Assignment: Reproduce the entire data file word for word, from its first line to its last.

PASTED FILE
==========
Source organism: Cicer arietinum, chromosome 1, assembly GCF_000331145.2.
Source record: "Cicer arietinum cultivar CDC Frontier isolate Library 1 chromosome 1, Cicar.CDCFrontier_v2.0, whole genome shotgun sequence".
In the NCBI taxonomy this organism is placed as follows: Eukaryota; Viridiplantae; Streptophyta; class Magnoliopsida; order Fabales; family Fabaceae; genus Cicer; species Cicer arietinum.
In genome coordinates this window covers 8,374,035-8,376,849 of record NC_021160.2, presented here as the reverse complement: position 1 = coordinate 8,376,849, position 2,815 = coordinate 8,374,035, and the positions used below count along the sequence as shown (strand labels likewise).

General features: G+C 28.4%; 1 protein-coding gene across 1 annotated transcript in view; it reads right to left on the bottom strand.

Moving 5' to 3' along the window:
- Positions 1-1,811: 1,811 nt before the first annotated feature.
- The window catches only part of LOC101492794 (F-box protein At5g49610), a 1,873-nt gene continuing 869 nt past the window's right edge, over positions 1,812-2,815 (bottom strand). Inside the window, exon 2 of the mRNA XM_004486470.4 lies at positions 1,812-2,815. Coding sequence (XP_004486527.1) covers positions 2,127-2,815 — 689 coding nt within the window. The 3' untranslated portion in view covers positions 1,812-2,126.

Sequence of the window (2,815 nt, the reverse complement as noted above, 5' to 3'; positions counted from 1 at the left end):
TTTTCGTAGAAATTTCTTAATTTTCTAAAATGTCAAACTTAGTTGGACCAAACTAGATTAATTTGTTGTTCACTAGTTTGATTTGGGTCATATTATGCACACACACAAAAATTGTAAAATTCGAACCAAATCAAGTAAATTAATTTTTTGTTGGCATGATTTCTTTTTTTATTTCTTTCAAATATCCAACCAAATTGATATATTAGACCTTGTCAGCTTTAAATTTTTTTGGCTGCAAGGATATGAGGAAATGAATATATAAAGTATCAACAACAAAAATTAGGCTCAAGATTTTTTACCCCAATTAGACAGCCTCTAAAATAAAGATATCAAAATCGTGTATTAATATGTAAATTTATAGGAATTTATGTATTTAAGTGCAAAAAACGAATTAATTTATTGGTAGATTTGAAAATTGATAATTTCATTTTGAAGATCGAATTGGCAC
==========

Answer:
Source organism: Cicer arietinum, chromosome 1, assembly GCF_000331145.2.
Source record: "Cicer arietinum cultivar CDC Frontier isolate Library 1 chromosome 1, Cicar.CDCFrontier_v2.0, whole genome shotgun sequence".
In the NCBI taxonomy this organism is placed as follows: Eukaryota; Viridiplantae; Streptophyta; class Magnoliopsida; order Fabales; family Fabaceae; genus Cicer; species Cicer arietinum.
In genome coordinates this window covers 8,374,035-8,376,849 of record NC_021160.2, presented here as the reverse complement: position 1 = coordinate 8,376,849, position 2,815 = coordinate 8,374,035, and the positions used below count along the sequence as shown (strand labels likewise).

General features: G+C 28.4%; 1 protein-coding gene across 1 annotated transcript in view; it reads right to left on the bottom strand.

Moving 5' to 3' along the window:
- Positions 1-1,811: 1,811 nt before the first annotated feature.
- The window catches only part of LOC101492794 (F-box protein At5g49610), a 1,873-nt gene continuing 869 nt past the window's right edge, over positions 1,812-2,815 (bottom strand). Inside the window, exon 2 of the mRNA XM_004486470.4 lies at positions 1,812-2,815. Coding sequence (XP_004486527.1) covers positions 2,127-2,815 — 689 coding nt within the window. The 3' untranslated portion in view covers positions 1,812-2,126.

Sequence of the window (2,815 nt, the reverse complement as noted above, 5' to 3'; positions counted from 1 at the left end):
TTTTCGTAGAAATTTCTTAATTTTCTAAAATGTCAAACTTAGTTGGACCAAACTAGATTAATTTGTTGTTCACTAGTTTGATTTGGGTCATATTATGCACACACACAAAAATTGTAAAATTCGAACCAAATCAAGTAAATTAATTTTTTGTTGGCATGATTTCTTTTTTTATTTCTTTCAAATATCCAACCAAATTGATATATTAGACCTTGTCAGCTTTAAATTTTTTTGGCTGCAAGGATATGAGGAAATGAATATATAAAGTATCAACAACAAAAATTAGGCTCAAGATTTTTTACCCCAATTAGACAGCCTCTAAAATAAAGATATCAAAATCGTGTATTAATATGTAAATTTATAGGAATTTATGTATTTAAGTGCAAAAAACGAATTAATTTATTGGTAGATTTGAAAATTGATAATTTCATTTTGAAGATCGAATTGGCAC